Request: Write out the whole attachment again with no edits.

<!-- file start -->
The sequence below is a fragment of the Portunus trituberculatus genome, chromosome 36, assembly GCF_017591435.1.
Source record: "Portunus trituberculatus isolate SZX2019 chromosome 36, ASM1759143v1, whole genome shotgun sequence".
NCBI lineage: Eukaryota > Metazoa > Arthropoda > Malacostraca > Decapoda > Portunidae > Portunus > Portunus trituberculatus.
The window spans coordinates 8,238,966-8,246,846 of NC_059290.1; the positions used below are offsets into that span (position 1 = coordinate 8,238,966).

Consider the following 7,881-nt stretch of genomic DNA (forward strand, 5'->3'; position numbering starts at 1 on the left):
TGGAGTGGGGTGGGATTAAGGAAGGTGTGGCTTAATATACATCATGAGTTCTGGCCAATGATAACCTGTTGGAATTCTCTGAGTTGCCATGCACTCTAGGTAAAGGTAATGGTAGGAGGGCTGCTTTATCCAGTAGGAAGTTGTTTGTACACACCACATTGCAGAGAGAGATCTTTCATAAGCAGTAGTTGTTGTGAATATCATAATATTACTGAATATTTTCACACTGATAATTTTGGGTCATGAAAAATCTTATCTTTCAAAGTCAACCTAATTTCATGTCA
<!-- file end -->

The sequence below is a fragment of the Portunus trituberculatus genome, chromosome 36, assembly GCF_017591435.1.
Source record: "Portunus trituberculatus isolate SZX2019 chromosome 36, ASM1759143v1, whole genome shotgun sequence".
NCBI lineage: Eukaryota > Metazoa > Arthropoda > Malacostraca > Decapoda > Portunidae > Portunus > Portunus trituberculatus.
The window spans coordinates 8,238,966-8,246,846 of NC_059290.1; the positions used below are offsets into that span (position 1 = coordinate 8,238,966).

Consider the following 7,881-nt stretch of genomic DNA (forward strand, 5'->3'; position numbering starts at 1 on the left):
TGGAGTGGGGTGGGATTAAGGAAGGTGTGGCTTAATATACATCATGAGTTCTGGCCAATGATAACCTGTTGGAATTCTCTGAGTTGCCATGCACTCTAGGTAAAGGTAATGGTAGGAGGGCTGCTTTATCCAGTAGGAAGTTGTTTGTACACACCACATTGCAGAGAGAGATCTTTCATAAGCAGTAGTTGTTGTGAATATCATAATATTACTGAATATTTTCACACTGATAATTTTGGGTCATGAAAAATCTTATCTTTCAAAGTCAACCTAATTTCATGTCA